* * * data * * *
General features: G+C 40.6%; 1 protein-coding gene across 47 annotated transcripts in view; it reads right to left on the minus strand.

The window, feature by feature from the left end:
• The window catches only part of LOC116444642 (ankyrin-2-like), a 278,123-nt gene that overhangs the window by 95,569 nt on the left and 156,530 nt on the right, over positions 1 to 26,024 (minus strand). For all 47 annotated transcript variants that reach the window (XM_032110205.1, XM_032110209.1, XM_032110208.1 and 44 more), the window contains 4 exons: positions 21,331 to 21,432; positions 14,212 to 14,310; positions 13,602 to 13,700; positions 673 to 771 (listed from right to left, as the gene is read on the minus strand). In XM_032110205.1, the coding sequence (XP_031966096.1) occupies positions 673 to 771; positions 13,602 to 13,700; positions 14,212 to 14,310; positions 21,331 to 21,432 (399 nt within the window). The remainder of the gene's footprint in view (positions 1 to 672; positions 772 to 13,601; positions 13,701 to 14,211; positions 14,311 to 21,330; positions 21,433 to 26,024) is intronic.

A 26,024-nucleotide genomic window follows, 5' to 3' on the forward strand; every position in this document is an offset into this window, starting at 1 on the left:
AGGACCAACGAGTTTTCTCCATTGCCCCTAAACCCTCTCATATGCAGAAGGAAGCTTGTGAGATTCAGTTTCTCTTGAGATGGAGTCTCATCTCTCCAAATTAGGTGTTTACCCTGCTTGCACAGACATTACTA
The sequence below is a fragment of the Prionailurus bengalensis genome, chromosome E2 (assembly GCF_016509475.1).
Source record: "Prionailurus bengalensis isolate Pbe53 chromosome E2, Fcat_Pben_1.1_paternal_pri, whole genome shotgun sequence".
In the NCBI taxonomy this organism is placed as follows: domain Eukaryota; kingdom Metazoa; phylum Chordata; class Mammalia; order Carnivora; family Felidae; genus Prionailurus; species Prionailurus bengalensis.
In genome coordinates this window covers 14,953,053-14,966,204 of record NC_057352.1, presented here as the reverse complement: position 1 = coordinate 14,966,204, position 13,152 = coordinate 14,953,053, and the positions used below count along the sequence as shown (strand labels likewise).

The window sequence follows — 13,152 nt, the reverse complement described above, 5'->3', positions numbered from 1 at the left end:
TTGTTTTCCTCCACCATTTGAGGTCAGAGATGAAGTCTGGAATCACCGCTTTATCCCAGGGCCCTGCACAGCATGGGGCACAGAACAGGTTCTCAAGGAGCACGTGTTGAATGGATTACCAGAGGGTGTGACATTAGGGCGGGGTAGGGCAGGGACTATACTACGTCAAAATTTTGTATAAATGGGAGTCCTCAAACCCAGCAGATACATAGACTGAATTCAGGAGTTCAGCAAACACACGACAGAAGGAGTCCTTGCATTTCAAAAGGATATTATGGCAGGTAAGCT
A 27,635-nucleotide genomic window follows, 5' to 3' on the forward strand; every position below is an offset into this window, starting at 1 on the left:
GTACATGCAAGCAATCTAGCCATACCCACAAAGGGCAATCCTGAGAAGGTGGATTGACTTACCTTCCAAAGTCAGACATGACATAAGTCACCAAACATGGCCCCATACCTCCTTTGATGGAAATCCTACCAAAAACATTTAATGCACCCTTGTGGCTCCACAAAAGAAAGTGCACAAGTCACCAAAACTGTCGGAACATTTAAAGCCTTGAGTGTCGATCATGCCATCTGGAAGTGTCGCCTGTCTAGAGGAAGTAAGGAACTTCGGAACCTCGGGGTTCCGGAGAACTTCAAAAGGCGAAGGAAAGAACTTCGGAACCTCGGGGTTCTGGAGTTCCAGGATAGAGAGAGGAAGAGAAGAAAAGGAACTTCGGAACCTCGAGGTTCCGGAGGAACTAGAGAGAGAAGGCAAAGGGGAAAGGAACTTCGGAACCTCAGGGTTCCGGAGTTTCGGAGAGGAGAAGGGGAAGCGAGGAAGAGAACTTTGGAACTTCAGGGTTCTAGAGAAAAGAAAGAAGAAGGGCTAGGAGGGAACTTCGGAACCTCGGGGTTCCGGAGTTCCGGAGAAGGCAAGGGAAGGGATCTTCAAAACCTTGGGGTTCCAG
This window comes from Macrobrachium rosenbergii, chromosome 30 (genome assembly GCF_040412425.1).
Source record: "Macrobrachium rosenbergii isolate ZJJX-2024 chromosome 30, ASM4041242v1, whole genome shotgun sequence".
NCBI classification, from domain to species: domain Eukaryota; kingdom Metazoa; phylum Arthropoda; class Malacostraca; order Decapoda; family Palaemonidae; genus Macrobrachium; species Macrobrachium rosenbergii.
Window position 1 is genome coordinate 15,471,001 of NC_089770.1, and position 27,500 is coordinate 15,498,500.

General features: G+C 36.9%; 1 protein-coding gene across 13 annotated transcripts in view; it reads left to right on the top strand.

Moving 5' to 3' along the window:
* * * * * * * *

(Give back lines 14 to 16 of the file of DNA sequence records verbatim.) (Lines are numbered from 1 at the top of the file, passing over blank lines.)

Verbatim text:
This window comes from Macrobrachium rosenbergii, chromosome 30 (genome assembly GCF_040412425.1).
Source record: "Macrobrachium rosenbergii isolate ZJJX-2024 chromosome 30, ASM4041242v1, whole genome shotgun sequence".
NCBI classification, from domain to species: domain Eukaryota; kingdom Metazoa; phylum Arthropoda; class Malacostraca; order Decapoda; family Palaemonidae; genus Macrobrachium; species Macrobrachium rosenbergii.